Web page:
New research has showed most Jamaicans want to still keep the ban on gay sex.
LGBTI organisation, the Jamaica Forum for Lesbians, All Sexuals and Gays (J-FLAG), commissioned the research.
It found between seven and 30% of the population identified as LGBTI. The research also found that 97% of people had very little understanding of trans people and trans issues.
‘Over the last couple of years, we have seen some improvement in the situation where LGBT people are concerned. I think there is respect and tolerance for the community, but we are still a very far way from where we need to go,’ J-Flag’s executive director, Jaevion Nelson told a Gleaner forum.
Nelson said bullying and discrimination was still a huge issue for LGBTI people. But he felt heartened by findings that 68% of employers and 88% of politicians would report violence against LGBTIs. But only 34% of the general public would do so.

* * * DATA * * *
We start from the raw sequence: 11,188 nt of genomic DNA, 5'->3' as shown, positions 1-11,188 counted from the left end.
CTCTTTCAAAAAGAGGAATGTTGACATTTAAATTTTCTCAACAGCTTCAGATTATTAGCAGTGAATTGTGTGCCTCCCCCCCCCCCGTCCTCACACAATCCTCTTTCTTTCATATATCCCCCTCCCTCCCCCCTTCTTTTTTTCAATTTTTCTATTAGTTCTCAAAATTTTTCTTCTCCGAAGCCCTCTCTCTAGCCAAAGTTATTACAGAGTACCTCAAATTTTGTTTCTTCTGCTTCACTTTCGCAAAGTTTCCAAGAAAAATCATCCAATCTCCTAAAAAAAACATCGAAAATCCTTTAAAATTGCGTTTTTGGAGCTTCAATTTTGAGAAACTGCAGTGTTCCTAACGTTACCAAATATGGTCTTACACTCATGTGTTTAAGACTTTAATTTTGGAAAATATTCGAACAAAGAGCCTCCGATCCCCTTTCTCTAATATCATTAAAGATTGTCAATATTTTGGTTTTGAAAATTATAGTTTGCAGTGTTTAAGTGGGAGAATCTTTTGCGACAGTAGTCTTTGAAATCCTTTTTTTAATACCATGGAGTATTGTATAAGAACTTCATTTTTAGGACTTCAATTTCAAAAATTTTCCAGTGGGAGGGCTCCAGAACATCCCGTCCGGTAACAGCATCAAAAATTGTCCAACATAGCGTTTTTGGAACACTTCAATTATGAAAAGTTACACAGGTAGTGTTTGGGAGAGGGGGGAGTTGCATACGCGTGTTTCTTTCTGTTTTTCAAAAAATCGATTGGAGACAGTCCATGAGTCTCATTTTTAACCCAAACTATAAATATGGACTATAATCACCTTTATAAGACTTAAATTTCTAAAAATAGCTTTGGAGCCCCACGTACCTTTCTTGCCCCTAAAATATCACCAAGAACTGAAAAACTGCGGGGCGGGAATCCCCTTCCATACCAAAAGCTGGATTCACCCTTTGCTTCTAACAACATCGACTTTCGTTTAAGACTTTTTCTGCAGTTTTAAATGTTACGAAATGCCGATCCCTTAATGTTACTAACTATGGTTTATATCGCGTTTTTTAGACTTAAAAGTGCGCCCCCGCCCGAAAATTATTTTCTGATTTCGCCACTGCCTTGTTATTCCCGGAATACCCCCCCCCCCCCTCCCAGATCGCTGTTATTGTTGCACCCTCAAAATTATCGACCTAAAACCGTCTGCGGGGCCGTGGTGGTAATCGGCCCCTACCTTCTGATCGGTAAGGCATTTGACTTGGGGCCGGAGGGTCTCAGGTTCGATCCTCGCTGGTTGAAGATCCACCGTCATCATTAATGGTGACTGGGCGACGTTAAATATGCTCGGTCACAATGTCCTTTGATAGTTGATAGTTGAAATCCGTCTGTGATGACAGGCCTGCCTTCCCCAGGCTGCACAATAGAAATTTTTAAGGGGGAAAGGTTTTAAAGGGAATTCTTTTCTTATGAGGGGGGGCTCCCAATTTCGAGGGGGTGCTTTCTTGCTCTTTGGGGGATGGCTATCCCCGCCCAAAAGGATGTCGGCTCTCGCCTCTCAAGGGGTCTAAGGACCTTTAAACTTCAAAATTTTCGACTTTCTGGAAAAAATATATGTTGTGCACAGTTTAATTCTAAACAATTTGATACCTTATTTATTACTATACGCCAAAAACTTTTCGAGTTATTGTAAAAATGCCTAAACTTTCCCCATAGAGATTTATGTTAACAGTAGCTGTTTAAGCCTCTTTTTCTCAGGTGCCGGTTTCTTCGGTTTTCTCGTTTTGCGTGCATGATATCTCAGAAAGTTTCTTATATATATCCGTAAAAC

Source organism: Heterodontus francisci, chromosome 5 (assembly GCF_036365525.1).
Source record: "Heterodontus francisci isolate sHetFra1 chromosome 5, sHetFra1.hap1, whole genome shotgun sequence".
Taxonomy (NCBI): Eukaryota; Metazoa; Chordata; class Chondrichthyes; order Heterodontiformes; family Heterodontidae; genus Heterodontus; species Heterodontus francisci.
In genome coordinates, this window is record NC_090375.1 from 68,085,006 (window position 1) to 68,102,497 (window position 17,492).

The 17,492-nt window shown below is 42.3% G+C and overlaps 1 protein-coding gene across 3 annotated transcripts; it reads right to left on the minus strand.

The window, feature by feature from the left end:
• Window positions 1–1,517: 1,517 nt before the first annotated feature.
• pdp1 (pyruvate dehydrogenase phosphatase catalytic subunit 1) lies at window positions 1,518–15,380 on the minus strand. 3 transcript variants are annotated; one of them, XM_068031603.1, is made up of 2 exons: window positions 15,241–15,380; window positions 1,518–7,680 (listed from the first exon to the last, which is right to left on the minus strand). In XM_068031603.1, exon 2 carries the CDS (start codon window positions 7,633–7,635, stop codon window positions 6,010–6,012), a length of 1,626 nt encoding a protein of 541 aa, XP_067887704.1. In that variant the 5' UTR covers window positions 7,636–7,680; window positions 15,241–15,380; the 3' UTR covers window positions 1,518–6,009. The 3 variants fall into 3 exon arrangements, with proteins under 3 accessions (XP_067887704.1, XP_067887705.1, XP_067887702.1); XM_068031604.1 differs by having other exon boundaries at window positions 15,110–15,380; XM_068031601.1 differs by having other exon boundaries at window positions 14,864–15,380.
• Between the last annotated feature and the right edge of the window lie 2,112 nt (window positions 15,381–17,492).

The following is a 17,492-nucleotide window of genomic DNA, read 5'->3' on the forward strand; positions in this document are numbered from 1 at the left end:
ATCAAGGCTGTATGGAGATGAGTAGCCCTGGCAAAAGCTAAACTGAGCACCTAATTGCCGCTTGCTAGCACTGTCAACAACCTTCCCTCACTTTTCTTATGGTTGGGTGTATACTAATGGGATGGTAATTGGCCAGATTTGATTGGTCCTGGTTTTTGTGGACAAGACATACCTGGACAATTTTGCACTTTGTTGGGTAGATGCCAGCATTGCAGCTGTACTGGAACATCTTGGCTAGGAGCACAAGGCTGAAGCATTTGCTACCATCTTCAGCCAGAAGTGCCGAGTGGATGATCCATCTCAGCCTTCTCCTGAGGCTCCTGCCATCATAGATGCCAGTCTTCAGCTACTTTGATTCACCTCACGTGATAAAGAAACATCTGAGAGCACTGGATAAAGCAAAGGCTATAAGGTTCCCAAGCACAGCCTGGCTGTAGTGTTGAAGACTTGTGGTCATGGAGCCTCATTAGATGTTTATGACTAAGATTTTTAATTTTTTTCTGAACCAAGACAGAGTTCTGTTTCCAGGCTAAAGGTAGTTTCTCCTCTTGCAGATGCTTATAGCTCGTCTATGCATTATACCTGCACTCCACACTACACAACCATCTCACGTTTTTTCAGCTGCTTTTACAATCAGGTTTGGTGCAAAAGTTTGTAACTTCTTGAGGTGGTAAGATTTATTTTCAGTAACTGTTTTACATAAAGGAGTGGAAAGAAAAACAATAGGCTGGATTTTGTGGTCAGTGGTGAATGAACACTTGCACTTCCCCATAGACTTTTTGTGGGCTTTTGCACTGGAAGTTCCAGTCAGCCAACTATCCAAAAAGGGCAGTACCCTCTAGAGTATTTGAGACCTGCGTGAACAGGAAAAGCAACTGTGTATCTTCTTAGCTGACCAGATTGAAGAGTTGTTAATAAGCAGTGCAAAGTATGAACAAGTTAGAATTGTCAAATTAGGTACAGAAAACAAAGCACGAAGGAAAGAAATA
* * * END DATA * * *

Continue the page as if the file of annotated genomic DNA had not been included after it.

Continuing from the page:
‘There is still discrimination against a number of persons at work, church, in their communities, at schools, by way of bullying, and in other spaces, particular in public spaces,’ Nelson said.
Too scared to be on the streets
Nelson also told the forum that LGBTI were often afraid to go out in public because of extreme levels of LGBTI-phobia. He said many people took taxis everywhere to guarantee their safety. But this was not an affordable option for all people.
‘Ultimately, those LGBT people who do not have the wherewithal and money to take cabs an go to spaces where respect and tolerance are higher find it difficult,’ he said.
The Caribbean nation of Jamaica has been described as one of the most homophobic places in the world. Male same-sex activity is illegal there and the LGBTI community faces extreme levels of violence and discrimination.
‘LGBT Jamaicans are vulnerable to both physical and sexual violence and many live in constant fear,’ a 2014 Human Rights Watch report said.